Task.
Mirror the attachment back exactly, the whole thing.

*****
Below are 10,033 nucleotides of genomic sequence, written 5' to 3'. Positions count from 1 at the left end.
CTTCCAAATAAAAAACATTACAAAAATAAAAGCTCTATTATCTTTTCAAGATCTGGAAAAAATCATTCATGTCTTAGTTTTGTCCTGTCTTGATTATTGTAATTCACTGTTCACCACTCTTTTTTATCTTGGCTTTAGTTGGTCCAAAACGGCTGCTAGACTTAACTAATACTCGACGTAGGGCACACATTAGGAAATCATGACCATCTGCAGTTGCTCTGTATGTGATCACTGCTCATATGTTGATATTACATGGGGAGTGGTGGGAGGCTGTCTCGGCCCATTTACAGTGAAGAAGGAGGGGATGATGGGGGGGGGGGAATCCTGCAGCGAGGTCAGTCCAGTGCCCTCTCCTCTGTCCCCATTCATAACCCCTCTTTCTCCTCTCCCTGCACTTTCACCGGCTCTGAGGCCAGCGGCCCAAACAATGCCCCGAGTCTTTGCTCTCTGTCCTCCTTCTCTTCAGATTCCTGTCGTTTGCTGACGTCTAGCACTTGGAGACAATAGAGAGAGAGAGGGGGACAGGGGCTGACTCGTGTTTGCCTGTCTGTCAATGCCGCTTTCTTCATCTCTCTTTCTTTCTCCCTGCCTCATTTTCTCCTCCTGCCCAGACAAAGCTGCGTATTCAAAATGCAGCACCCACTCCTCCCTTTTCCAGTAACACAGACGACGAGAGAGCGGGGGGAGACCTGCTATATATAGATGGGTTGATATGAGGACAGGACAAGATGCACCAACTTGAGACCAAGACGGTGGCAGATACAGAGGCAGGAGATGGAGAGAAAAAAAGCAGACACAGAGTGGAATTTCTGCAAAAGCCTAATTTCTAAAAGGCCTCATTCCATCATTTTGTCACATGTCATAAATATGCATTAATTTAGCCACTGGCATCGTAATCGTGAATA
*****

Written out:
Below are 10,033 nucleotides of genomic sequence, written 5' to 3'. Positions count from 1 at the left end.
CTTCCAAATAAAAAACATTACAAAAATAAAAGCTCTATTATCTTTTCAAGATCTGGAAAAAATCATTCATGTCTTAGTTTTGTCCTGTCTTGATTATTGTAATTCACTGTTCACCACTCTTTTTTATCTTGGCTTTAGTTGGTCCAAAACGGCTGCTAGACTTAACTAATACTCGACGTAGGGCACACATTAGGAAATCATGACCATCTGCAGTTGCTCTGTATGTGATCACTGCTCATATGTTGATATTACATGGGGAGTGGTGGGAGGCTGTCTCGGCCCATTTACAGTGAAGAAGGAGGGGATGATGGGGGGGGGGGAATCCTGCAGCGAGGTCAGTCCAGTGCCCTCTCCTCTGTCCCCATTCATAACCCCTCTTTCTCCTCTCCCTGCACTTTCACCGGCTCTGAGGCCAGCGGCCCAAACAATGCCCCGAGTCTTTGCTCTCTGTCCTCCTTCTCTTCAGATTCCTGTCGTTTGCTGACGTCTAGCACTTGGAGACAATAGAGAGAGAGAGGGGGACAGGGGCTGACTCGTGTTTGCCTGTCTGTCAATGCCGCTTTCTTCATCTCTCTTTCTTTCTCCCTGCCTCATTTTCTCCTCCTGCCCAGACAAAGCTGCGTATTCAAAATGCAGCACCCACTCCTCCCTTTTCCAGTAACACAGACGACGAGAGAGCGGGGGGAGACCTGCTATATATAGATGGGTTGATATGAGGACAGGACAAGATGCACCAACTTGAGACCAAGACGGTGGCAGATACAGAGGCAGGAGATGGAGAGAAAAAAAGCAGACACAGAGTGGAATTTCTGCAAAAGCCTAATTTCTAAAAGGCCTCATTCCATCATTTTGTCACATGTCATAAATATGCATTAATTTAGCCACTGGCATCGTAATCGTGAATA